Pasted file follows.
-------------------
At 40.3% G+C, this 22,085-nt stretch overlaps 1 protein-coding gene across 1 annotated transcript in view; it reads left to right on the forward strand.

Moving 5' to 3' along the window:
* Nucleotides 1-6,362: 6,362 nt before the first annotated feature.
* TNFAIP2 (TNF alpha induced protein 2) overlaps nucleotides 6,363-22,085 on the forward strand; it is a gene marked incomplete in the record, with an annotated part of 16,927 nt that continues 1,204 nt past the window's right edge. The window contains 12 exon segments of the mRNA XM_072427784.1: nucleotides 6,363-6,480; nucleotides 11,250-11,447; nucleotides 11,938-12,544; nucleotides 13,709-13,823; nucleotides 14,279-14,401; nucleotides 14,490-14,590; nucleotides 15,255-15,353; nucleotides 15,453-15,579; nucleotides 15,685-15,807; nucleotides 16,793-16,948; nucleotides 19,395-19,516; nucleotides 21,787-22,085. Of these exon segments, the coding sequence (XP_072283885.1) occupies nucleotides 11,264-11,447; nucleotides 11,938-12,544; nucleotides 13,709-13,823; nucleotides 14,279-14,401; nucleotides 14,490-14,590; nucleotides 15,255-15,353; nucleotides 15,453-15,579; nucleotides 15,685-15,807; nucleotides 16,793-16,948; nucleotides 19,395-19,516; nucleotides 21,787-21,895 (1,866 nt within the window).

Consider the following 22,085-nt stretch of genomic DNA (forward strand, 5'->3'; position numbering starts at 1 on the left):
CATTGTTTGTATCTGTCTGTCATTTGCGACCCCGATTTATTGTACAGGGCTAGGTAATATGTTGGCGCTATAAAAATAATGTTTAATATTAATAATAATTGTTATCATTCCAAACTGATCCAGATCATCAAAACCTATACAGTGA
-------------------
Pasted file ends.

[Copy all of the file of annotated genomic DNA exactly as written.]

At 40.3% G+C, this 22,085-nt stretch overlaps 1 protein-coding gene across 1 annotated transcript in view; it reads left to right on the forward strand.

Moving 5' to 3' along the window:
* Nucleotides 1-6,362: 6,362 nt before the first annotated feature.
* TNFAIP2 (TNF alpha induced protein 2) overlaps nucleotides 6,363-22,085 on the forward strand; it is a gene marked incomplete in the record, with an annotated part of 16,927 nt that continues 1,204 nt past the window's right edge. The window contains 12 exon segments of the mRNA XM_072427784.1: nucleotides 6,363-6,480; nucleotides 11,250-11,447; nucleotides 11,938-12,544; nucleotides 13,709-13,823; nucleotides 14,279-14,401; nucleotides 14,490-14,590; nucleotides 15,255-15,353; nucleotides 15,453-15,579; nucleotides 15,685-15,807; nucleotides 16,793-16,948; nucleotides 19,395-19,516; nucleotides 21,787-22,085. Of these exon segments, the coding sequence (XP_072283885.1) occupies nucleotides 11,264-11,447; nucleotides 11,938-12,544; nucleotides 13,709-13,823; nucleotides 14,279-14,401; nucleotides 14,490-14,590; nucleotides 15,255-15,353; nucleotides 15,453-15,579; nucleotides 15,685-15,807; nucleotides 16,793-16,948; nucleotides 19,395-19,516; nucleotides 21,787-21,895 (1,866 nt within the window).

Consider the following 22,085-nt stretch of genomic DNA (forward strand, 5'->3'; position numbering starts at 1 on the left):
CATTGTTTGTATCTGTCTGTCATTTGCGACCCCGATTTATTGTACAGGGCTAGGTAATATGTTGGCGCTATAAAAATAATGTTTAATATTAATAATAATTGTTATCATTCCAAACTGATCCAGATCATCAAAACCTATACAGTGA